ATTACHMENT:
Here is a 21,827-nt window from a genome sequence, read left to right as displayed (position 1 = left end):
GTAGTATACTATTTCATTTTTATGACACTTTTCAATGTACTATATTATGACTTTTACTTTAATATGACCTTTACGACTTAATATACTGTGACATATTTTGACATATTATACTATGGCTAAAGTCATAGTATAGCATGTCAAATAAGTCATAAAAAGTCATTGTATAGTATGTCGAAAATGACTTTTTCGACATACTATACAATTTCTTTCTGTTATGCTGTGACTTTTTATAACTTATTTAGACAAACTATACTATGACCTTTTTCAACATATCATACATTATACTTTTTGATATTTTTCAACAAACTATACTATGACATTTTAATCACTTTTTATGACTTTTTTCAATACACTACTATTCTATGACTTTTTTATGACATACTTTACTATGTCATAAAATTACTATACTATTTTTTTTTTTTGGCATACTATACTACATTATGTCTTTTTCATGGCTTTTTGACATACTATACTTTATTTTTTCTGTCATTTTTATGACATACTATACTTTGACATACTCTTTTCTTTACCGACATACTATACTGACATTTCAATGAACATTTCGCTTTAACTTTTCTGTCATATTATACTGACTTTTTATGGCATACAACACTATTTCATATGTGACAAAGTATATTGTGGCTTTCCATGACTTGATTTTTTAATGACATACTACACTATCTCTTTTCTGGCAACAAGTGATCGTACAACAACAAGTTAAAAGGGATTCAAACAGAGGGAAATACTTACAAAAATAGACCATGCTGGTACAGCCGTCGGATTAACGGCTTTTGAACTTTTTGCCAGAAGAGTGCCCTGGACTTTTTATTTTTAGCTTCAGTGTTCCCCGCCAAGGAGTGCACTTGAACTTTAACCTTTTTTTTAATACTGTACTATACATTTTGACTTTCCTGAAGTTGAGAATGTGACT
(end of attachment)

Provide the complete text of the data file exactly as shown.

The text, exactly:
Here is a 21,827-nt window from a genome sequence, read left to right as displayed (position 1 = left end):
GTAGTATACTATTTCATTTTTATGACACTTTTCAATGTACTATATTATGACTTTTACTTTAATATGACCTTTACGACTTAATATACTGTGACATATTTTGACATATTATACTATGGCTAAAGTCATAGTATAGCATGTCAAATAAGTCATAAAAAGTCATTGTATAGTATGTCGAAAATGACTTTTTCGACATACTATACAATTTCTTTCTGTTATGCTGTGACTTTTTATAACTTATTTAGACAAACTATACTATGACCTTTTTCAACATATCATACATTATACTTTTTGATATTTTTCAACAAACTATACTATGACATTTTAATCACTTTTTATGACTTTTTTCAATACACTACTATTCTATGACTTTTTTATGACATACTTTACTATGTCATAAAATTACTATACTATTTTTTTTTTTTGGCATACTATACTACATTATGTCTTTTTCATGGCTTTTTGACATACTATACTTTATTTTTTCTGTCATTTTTATGACATACTATACTTTGACATACTCTTTTCTTTACCGACATACTATACTGACATTTCAATGAACATTTCGCTTTAACTTTTCTGTCATATTATACTGACTTTTTATGGCATACAACACTATTTCATATGTGACAAAGTATATTGTGGCTTTCCATGACTTGATTTTTTAATGACATACTACACTATCTCTTTTCTGGCAACAAGTGATCGTACAACAACAAGTTAAAAGGGATTCAAACAGAGGGAAATACTTACAAAAATAGACCATGCTGGTACAGCCGTCGGATTAACGGCTTTTGAACTTTTTGCCAGAAGAGTGCCCTGGACTTTTTATTTTTAGCTTCAGTGTTCCCCGCCAAGGAGTGCACTTGAACTTTAACCTTTTTTTTAATACTGTACTATACATTTTGACTTTCCTGAAGTTGAGAATGTGACT